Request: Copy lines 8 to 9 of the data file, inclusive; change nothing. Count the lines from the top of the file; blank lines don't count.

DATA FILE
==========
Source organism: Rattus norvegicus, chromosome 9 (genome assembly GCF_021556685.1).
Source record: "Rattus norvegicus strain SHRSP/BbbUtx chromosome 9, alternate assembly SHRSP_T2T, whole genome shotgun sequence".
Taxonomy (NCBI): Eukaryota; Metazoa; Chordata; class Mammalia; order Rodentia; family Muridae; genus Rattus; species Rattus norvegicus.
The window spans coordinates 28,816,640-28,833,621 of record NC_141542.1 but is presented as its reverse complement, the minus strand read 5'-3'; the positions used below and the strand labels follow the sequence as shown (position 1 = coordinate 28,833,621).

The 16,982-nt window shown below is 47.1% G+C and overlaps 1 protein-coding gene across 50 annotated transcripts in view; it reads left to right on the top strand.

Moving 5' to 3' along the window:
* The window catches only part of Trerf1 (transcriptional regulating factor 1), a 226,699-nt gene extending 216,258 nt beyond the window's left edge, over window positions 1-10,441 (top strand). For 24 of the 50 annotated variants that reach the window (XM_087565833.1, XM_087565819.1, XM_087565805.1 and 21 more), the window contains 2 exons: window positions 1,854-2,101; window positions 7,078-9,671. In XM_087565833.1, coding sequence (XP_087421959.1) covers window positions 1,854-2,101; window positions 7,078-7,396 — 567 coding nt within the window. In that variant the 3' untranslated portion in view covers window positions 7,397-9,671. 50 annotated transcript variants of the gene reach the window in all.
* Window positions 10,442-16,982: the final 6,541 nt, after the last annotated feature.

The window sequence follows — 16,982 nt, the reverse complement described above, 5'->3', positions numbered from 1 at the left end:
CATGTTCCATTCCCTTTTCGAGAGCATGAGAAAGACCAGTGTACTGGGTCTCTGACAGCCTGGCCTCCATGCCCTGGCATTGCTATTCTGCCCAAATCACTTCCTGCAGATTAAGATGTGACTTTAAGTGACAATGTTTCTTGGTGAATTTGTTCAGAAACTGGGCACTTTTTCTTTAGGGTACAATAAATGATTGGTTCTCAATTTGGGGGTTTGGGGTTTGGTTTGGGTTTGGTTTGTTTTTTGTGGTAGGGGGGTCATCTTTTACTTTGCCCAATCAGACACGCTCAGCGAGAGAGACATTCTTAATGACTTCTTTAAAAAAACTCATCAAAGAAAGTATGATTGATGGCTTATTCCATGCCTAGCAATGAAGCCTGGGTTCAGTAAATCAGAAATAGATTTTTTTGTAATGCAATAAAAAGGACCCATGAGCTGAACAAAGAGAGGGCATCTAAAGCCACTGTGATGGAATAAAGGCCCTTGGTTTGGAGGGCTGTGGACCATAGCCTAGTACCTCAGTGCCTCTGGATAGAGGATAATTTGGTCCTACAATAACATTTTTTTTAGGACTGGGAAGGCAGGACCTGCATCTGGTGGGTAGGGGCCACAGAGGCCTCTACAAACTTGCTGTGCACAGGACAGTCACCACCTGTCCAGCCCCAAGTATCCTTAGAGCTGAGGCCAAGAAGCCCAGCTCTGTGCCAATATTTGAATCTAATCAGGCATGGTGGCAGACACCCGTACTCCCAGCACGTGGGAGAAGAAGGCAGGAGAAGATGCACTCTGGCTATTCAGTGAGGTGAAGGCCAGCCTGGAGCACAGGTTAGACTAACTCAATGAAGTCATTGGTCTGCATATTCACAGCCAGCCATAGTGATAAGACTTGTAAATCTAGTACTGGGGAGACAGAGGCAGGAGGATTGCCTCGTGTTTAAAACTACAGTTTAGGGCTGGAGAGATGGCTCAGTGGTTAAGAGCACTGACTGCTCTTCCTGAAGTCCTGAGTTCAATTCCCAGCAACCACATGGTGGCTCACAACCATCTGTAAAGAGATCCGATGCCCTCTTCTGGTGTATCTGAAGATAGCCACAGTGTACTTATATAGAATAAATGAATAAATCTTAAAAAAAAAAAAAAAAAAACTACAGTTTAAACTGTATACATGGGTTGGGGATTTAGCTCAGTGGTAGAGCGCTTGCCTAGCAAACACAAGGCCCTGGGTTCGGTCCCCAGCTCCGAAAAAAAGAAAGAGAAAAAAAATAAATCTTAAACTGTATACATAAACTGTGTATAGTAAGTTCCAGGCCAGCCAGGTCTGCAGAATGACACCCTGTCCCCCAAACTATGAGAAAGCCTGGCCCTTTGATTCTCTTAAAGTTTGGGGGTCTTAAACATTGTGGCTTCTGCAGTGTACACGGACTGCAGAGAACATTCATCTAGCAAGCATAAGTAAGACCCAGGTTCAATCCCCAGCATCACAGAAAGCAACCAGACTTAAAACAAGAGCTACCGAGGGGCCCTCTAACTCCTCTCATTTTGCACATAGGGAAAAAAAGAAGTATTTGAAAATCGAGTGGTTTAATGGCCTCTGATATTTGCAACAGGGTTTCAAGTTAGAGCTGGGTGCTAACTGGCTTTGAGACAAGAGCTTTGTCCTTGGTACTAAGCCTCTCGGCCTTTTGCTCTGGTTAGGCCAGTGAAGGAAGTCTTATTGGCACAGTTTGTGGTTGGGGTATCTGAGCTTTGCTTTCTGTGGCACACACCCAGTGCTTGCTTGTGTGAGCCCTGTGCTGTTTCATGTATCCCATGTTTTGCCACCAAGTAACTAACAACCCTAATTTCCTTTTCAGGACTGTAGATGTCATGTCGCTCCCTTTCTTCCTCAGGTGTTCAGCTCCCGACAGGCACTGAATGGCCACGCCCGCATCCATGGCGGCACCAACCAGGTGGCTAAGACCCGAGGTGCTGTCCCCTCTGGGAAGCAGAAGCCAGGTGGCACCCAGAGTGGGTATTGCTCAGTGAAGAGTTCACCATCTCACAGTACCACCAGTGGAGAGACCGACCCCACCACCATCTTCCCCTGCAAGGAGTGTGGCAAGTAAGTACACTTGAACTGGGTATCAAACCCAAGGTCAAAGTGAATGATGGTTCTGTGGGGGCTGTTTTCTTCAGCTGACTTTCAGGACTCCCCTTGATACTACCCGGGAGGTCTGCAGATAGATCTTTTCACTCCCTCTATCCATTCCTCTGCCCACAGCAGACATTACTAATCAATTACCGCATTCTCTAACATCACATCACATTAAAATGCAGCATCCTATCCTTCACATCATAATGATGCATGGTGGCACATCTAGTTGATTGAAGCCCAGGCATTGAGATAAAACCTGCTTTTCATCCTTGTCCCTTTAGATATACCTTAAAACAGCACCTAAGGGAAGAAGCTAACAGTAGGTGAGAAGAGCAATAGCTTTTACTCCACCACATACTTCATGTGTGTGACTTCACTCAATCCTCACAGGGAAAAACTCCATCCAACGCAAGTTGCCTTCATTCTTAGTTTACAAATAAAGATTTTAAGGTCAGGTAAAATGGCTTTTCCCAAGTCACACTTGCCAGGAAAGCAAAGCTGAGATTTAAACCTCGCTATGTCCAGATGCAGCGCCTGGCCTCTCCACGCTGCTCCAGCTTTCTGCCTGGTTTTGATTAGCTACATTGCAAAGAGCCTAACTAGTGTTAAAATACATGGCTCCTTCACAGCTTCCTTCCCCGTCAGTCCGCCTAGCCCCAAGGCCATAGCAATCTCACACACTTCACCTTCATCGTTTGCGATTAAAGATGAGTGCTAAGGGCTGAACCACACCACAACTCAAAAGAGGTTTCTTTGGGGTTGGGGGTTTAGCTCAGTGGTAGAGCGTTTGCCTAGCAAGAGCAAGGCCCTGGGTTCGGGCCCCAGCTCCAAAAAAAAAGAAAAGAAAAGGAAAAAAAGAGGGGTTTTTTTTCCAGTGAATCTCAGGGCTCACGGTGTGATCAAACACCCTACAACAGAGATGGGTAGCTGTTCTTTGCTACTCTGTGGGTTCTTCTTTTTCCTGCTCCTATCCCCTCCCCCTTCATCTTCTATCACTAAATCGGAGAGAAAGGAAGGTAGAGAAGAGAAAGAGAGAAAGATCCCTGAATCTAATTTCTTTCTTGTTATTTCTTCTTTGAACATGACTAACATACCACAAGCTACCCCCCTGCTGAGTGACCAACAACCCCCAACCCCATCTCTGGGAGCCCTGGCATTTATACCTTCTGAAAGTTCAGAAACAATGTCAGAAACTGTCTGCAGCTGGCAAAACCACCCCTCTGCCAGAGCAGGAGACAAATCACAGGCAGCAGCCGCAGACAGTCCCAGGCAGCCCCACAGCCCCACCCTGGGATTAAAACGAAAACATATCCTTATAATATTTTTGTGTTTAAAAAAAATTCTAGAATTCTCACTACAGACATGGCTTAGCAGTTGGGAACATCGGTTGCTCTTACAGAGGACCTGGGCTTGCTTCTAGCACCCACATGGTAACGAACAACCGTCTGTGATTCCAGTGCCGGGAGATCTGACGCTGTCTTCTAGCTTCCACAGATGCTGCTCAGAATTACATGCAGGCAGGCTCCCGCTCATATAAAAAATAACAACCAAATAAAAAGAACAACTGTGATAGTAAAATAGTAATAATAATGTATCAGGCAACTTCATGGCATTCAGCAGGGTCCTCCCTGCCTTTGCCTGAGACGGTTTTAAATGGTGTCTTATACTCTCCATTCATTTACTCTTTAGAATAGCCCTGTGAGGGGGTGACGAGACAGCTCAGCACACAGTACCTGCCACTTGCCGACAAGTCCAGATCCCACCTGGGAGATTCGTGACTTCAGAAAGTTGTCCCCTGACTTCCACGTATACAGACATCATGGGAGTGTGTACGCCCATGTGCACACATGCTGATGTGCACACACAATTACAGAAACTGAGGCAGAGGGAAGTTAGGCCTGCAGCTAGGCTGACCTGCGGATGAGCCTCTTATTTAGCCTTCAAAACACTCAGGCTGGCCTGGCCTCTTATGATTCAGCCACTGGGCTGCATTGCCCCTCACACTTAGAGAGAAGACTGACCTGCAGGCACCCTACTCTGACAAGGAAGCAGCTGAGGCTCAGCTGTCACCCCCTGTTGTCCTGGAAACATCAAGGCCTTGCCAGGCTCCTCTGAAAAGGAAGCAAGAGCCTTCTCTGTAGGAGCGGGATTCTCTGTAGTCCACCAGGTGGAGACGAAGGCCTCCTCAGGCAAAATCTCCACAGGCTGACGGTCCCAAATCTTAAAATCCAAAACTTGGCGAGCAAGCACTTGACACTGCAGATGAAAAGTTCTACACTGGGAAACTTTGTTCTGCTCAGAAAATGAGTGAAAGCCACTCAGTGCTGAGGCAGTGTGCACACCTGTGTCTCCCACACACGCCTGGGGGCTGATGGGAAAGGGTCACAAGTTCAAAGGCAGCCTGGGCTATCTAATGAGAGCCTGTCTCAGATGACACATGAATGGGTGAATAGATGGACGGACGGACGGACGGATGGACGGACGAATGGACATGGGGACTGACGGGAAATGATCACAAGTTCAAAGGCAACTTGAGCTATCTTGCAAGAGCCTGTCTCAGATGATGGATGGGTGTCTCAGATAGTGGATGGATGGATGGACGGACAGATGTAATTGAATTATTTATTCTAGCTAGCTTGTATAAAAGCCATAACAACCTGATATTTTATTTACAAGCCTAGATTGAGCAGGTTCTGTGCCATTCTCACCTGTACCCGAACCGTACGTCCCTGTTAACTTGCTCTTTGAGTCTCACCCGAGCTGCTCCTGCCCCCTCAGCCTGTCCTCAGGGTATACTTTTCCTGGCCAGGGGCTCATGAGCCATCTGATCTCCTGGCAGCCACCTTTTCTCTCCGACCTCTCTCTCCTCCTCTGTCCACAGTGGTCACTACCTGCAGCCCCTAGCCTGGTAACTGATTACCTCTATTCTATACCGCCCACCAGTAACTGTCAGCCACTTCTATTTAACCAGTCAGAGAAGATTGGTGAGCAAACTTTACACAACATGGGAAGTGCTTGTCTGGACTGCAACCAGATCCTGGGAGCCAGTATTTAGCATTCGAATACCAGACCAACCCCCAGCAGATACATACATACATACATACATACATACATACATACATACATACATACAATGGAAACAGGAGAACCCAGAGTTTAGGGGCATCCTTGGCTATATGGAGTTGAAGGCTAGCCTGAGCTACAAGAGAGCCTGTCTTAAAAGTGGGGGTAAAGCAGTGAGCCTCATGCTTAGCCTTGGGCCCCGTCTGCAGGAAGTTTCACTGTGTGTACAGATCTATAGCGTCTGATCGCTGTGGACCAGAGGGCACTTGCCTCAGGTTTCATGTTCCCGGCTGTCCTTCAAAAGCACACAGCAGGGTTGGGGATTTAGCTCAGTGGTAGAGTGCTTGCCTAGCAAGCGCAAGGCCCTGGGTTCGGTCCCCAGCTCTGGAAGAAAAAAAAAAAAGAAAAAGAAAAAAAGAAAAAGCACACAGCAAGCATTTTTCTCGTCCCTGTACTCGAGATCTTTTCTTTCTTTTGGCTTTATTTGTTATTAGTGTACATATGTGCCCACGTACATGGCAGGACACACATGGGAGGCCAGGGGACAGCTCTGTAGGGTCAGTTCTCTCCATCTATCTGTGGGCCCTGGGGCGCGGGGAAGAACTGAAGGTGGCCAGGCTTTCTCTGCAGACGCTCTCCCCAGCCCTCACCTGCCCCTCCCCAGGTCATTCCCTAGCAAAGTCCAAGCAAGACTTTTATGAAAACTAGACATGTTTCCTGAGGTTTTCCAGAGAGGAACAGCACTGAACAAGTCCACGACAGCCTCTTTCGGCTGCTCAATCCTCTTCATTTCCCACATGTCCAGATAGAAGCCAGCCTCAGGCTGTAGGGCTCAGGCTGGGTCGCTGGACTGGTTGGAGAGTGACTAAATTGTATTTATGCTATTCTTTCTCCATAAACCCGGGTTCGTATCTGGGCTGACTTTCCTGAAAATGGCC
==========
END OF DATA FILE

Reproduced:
* Window positions 10,442-16,982: the final 6,541 nt, after the last annotated feature.

The window sequence follows — 16,982 nt, the reverse complement described above, 5'->3', positions numbered from 1 at the left end: